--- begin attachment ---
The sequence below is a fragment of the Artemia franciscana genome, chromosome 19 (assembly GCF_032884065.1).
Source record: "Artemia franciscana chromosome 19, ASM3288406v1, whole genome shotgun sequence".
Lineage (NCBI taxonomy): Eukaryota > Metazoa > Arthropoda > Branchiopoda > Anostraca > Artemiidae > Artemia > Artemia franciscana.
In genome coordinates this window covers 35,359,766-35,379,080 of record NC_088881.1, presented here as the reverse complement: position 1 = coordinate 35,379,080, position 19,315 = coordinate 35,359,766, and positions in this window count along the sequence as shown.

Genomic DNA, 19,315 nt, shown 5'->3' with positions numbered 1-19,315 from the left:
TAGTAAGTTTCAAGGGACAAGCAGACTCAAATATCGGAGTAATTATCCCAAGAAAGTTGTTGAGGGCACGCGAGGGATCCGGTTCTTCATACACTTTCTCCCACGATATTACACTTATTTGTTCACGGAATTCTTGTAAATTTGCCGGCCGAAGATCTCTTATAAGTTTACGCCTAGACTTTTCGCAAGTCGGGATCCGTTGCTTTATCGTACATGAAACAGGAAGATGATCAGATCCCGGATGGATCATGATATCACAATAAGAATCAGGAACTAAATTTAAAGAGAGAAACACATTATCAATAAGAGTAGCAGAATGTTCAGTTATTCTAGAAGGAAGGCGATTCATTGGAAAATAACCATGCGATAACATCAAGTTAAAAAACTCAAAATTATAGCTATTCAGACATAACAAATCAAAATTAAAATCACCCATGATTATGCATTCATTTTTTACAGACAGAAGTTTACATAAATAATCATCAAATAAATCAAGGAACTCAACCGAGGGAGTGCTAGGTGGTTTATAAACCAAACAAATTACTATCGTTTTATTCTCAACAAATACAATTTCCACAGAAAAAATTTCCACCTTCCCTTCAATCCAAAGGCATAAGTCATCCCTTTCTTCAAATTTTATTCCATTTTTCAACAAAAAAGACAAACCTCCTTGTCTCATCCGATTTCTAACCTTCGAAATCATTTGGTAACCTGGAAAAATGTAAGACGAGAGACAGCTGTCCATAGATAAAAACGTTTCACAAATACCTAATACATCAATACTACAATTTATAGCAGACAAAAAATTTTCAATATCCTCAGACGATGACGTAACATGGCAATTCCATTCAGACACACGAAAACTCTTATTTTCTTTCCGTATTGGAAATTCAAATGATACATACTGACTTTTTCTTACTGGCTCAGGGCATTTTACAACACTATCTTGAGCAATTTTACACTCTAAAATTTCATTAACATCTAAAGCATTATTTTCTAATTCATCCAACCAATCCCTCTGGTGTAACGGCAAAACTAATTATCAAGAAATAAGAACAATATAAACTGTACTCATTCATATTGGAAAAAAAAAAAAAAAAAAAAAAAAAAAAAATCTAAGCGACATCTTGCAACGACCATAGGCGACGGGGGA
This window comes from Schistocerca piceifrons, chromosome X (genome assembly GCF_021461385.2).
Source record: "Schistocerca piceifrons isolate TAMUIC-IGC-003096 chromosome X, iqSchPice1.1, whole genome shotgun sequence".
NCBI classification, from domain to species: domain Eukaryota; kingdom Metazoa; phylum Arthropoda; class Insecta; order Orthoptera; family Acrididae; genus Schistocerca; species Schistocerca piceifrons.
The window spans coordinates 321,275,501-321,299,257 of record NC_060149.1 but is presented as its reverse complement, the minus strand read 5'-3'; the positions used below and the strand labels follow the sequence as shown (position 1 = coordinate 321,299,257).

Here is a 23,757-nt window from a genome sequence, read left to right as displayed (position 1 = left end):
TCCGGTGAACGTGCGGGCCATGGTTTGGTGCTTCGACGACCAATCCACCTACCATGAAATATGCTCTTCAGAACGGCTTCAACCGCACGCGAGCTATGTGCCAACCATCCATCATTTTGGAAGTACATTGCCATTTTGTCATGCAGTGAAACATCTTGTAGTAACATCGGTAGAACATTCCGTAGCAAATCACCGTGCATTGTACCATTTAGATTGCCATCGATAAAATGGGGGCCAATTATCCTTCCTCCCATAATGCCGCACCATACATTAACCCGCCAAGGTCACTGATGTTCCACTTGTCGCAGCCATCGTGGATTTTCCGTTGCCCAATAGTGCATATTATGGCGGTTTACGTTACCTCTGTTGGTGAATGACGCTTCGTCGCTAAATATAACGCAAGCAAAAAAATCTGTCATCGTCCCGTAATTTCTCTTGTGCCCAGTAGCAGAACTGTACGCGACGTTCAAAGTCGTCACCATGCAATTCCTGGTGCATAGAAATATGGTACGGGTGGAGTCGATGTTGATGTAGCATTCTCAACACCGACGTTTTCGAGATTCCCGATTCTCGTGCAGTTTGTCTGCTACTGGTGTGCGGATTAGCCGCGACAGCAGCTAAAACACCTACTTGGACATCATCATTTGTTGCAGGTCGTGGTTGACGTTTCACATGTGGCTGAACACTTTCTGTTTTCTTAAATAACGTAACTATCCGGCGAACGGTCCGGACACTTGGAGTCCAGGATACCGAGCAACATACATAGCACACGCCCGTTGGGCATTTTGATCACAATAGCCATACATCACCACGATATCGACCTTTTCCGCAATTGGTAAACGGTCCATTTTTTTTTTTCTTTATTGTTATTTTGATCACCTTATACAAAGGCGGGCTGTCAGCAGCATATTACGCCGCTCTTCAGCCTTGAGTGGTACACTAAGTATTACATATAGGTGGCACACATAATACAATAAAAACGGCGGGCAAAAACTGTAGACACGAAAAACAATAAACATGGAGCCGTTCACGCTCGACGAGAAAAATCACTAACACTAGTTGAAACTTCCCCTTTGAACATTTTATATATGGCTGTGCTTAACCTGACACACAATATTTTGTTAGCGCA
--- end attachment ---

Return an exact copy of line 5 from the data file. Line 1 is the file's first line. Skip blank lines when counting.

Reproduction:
Genomic DNA, 19,315 nt, shown 5'->3' with positions numbered 1-19,315 from the left: